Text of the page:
Canadian Prime Minister Justin Trudeau, who came to power seeking to deepen economic ties with China, has been under pressure to take a tougher approach against Beijing.

Speaking to reporters in Chelsea, Quebec, Trudeau said China’s latest move left him “disappointed,” and that his government was pursuing a “wide range of public and private measures” to secure the release of the two Canadians.

“We will continue to ask the Chinese and put pressure on the Chinese government to cease the arbitrary detention of these two Canadian citizens who are being held for no other reason than the Chinese government is disappointed with the independent proceedings of the Canadian judiciary,” he said.

Robert Malley, president of the International Crisis Group, said the charges against Kovrig are “completely baseless” and “groundless.”

He said that Kovrig was “open and transparent” in his work, and Chinese officials have not provided any evidence to suggest otherwise.

“It’s deeply disappointing, but it’s wholly unsurprising,” Malley said. “From the very beginning, this has been a political case, not a legal one.”

In a similar episode in 2014, China detained a Canadian couple on espionage charges in apparent retaliation for Canada arresting and sending a Chinese businessman, Su Bin, to the United States, where he was wanted for stealing U.S. military technology.

In that instance, the Canadian man, Kevin Garratt, received an eight-year prison sentence. He was released and deported in late 2016, shortly after his sentencing, having already spent two years in jail. His wife, Julie, who was arrested with him, was released on bail in early 2015 pending trial. She later was allowed to return to Canada, where she was reunited with her husband after his release.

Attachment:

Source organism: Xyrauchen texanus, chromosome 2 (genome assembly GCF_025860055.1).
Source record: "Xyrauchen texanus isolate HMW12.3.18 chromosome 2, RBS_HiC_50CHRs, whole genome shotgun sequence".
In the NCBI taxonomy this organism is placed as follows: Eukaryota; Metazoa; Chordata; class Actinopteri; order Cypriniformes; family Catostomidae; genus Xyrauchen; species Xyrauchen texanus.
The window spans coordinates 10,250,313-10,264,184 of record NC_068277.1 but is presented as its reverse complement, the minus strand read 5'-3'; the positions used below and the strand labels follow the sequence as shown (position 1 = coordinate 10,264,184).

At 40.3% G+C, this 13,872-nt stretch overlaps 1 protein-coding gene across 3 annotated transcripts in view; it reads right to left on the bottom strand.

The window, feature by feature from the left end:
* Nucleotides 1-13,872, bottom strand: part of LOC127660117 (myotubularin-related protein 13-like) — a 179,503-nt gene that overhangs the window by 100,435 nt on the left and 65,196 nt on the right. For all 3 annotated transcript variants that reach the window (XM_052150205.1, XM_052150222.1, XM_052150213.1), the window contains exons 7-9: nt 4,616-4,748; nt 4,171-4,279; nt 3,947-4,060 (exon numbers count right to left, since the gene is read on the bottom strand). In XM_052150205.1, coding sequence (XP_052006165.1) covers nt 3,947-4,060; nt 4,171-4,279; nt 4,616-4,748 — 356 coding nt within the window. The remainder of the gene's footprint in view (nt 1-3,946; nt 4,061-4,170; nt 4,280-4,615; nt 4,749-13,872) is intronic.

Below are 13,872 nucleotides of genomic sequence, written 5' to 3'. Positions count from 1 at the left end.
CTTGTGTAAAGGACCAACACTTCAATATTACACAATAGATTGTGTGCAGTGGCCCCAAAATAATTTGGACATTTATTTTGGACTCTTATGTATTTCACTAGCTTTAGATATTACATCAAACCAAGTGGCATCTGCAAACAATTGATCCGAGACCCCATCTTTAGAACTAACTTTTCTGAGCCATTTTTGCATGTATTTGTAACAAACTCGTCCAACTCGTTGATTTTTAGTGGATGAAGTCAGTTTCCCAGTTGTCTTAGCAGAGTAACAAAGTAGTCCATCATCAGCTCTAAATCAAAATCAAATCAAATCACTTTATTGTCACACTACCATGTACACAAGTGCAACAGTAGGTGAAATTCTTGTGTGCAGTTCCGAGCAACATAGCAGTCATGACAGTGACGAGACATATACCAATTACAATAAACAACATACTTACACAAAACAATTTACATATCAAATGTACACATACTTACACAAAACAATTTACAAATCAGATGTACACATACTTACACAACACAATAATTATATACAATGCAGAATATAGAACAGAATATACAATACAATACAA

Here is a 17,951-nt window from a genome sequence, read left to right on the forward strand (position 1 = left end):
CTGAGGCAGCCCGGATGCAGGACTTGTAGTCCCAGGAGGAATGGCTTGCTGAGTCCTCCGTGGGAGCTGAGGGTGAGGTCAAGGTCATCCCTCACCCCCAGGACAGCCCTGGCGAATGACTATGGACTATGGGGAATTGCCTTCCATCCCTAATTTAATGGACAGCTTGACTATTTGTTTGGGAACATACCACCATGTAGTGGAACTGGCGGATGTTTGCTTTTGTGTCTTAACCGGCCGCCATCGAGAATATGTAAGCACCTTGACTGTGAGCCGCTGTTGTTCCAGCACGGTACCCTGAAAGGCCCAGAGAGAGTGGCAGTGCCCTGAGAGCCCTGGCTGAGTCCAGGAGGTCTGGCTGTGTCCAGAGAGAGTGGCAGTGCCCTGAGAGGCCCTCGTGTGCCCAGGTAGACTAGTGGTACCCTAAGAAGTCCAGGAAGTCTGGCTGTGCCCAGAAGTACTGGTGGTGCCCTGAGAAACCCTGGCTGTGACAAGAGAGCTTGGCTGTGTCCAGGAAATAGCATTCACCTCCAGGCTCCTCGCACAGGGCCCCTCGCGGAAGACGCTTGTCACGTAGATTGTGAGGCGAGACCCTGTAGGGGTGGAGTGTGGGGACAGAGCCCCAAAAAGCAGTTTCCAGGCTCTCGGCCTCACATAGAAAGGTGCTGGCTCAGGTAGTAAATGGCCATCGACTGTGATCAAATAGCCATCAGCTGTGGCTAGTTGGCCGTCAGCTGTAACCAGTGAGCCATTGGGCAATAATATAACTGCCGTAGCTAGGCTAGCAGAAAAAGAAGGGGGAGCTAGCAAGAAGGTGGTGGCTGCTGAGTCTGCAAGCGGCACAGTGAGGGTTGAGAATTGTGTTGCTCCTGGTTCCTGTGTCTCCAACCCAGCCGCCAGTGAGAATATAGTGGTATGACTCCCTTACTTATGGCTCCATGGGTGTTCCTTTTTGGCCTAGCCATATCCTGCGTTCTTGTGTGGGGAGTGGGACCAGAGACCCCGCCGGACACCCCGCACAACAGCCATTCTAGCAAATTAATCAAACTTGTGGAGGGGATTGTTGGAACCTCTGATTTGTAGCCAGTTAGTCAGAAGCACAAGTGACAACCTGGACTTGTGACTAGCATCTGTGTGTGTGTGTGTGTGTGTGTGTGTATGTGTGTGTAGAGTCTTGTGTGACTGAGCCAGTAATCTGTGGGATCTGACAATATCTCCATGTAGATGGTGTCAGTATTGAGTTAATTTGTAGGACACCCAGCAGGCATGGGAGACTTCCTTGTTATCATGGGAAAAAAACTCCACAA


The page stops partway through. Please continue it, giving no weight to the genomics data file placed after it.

The cases of Meng, Spavor and Kovrig exacerbated relations between China and Canada during a period of increasing global polarization. Beijing has bemoaned the Trump administration’s efforts to rally allies against China and has responded with hard-nosed diplomacy against any country — from Canada to Australia to India — that it believes to be doing Washington’s bidding.

Weeks after arresting Spavor and Kovrig in 2018, China publicized to the Canadian media the death sentence of a Canadian man charged with drug smuggling. And last week, China announced another new death sentence — that of an Australian man arrested for trafficking methamphetamine in 2013 — as its anger with Canberra spilled over following Prime Minister Scott Morrison’s calls for an international inquiry into China’s handling of the coronavirus outbreak — a position that Beijing believed was instigated by Washington.

Tensions continue to rise. Morrison on Friday lashed out at a “sophisticated state-based cyber actor,” widely seen as a thinly veiled reference to China, for waging a broad cyber campaign against Australia’s government, public utilities, hospitals, political organizations and schools.

Zhao, the Chinese spokesman, responded by saying the claims were fabricated by an Australian think tank that was funded by the U.S. weapons manufacturers hoping to fan anti-China sentiment.

Amanda Coletta in Toronto contributed to this report.